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ISM MUSIC JOURNAL SEPTEMBER/OCTOBER 2012

Current and future income

This table shows current and expected sources of income by percentage of respondents

If you are a composer, what do you consider to be your most important source of income? Royalties

18.7

Commissions

If you are a composer, which of these sources of income do you think will increase in significance over the next few years? Royalties

22.0

40.2

Commissions

34.0

Arrangements

8.4

Arrangements

14.0

Other

32.7

Other

30.0

However, within the context of commissioning more specifically Sound And Music there were clearly some mixed concerns about whether It is clear, following the many letters by composers both commissions are worth it in the long term with opinion defending and criticising the policy direction of SAM that not divided over commissioners asking for publishing rights to all composers are supportive of the current direction of the commissions. ACE funded organisation of composers. This was echoed in responses to our survey: ‘I’m often put off entering competitions when the completed piece essentially belongs to the commissioning body rather than the ‘My contacts with ACE have been reasonably positive. SAM needs composer.’ to re-establish the strong participatory membership base that was lost when SPNM was merged with other organisations and urgent action ‘If [the commissioner is] paying for me to write it then I’m ok with also needs to be taken to re-establish the important archival service them also publishing it.’ of the BMIC. The UK must be the only major country that does not With regards to publishers specifically, opinions were mixed have a Music Information Centre.’ with some regarding their publishers as ‘excellent’ and others ‘SAM should have more composer involvement in its policy making concerned that payments from publishers are low, whilst recognising the difficulties faced by publishers. The ISM will be exercise, keep its doors open to new music creators and its performers when it comes to making decisions.’ looking at these issues in greater detail.

Intellectual Property A clear majority (61%) of composers were concerned about the increase in intellectual property infringement and piracy and many were concerned that they were not receiving sufficient remuneration for the use of their work.

‘Be much broader in their approach. They have concentrated too much on a very narrow type of new ‘contemporary’ music and this has a very small audience I feel. They don’t represent jazz or other popular forms very well.’

The two particular points coming forward from the comments in the survey were a call for greater engagement with the composing community and ‘action to re-establish the important Significant numbers of composers were concerned about the archival service of the BMIC.’ The new Chief Executive of accuracy of reporting of performances and payments for use of their music. This was an ongoing theme and there is clearly more SAM (formerly of ACE), Susanna Eastburn, will be joining in September and we will ensure that concerns raised over the work to be done here to ensure that performances and concerts merger are heard. are not missed. One composer suggested that a better culture of reporting performances to collecting societies to ensure that composers get paid was needed. Conclusion However, in amongst proposals for tougher laws, more relaxed regulations and the enforcement of existing laws (such as the Digital Economy Act), it was felt by many composers that the most effective way to tackle infringement was a greater use of education: ‘Better education at an early age - children need to understand how copyright works, particularly in the digital age.’ ‘I’m not sure it needs ‘protecting’ - opportunities for it to generate more income would be more useful.’ ‘By strengthening rights of ownership and usage in favour of the composer.’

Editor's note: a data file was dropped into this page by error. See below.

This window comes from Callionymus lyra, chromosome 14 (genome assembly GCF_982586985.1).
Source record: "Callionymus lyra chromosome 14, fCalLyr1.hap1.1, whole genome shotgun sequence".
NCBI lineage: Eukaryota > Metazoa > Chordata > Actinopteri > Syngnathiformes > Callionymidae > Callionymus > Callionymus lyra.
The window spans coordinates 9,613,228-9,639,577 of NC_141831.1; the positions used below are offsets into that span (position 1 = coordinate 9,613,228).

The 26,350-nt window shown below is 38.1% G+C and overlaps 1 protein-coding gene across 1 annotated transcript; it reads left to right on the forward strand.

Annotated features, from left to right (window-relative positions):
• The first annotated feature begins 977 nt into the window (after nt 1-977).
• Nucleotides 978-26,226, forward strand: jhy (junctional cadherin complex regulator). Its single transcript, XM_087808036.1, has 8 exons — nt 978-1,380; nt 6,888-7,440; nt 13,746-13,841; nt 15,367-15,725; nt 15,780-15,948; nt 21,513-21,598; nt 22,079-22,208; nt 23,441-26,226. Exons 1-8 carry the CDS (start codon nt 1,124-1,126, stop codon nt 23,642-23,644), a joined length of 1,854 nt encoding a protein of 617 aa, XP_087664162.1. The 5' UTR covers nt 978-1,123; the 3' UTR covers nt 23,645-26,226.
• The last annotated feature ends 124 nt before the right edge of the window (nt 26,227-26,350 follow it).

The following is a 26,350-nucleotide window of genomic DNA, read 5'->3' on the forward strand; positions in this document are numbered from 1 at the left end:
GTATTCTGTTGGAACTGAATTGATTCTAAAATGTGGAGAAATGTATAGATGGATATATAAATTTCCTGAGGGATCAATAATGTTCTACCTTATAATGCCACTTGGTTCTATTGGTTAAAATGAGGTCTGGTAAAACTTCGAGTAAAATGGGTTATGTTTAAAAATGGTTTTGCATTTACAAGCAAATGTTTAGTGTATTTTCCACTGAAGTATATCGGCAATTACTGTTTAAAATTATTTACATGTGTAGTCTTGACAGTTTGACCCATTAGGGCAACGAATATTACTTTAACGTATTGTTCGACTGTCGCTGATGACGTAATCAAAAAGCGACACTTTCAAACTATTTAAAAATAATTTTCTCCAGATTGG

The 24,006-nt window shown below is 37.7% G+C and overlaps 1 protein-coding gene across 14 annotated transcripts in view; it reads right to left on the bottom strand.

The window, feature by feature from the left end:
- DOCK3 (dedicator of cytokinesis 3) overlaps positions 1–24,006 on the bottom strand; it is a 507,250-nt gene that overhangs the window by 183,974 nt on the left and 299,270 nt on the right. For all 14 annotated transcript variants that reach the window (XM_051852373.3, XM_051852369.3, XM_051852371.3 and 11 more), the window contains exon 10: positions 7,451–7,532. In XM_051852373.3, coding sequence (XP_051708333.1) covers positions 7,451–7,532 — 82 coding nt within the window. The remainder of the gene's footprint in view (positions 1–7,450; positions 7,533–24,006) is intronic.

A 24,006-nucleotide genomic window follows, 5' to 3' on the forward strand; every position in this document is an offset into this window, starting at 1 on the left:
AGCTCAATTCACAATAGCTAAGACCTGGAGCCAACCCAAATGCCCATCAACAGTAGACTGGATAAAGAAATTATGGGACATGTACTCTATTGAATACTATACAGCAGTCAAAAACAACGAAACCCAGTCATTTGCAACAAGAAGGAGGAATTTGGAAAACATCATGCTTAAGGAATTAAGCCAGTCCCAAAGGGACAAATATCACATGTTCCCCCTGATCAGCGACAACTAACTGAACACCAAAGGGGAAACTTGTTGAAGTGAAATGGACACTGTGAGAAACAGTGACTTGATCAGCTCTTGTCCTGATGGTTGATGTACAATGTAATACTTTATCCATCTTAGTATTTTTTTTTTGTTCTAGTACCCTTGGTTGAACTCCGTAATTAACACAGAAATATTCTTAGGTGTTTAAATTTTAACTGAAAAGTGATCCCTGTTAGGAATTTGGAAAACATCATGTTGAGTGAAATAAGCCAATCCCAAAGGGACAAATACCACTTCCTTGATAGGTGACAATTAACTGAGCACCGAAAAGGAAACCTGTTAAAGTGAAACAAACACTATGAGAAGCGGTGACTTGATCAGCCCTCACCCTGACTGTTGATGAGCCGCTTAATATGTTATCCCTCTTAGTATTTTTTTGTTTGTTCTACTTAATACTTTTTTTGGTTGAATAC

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The results of the survey will feed in to a composers’ roundtable discussion, chaired by composer and Past President of the ISM, Professor Paul Max Edlin, planned for October 2012. This will help us develop specific proposals to promote composers’ interests. If you have a particular issue you would like to be raised at the roundtable discussion then please contact Henry Vann on 020 7079 1207, henry@ism.org, by 30 September 2012. Henry Vann, Public Affairs & Policy Officer, ISM

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Music Journal September-October 2012  

magazine of the Incorporated Society of Musicians

Music Journal September-October 2012  

magazine of the Incorporated Society of Musicians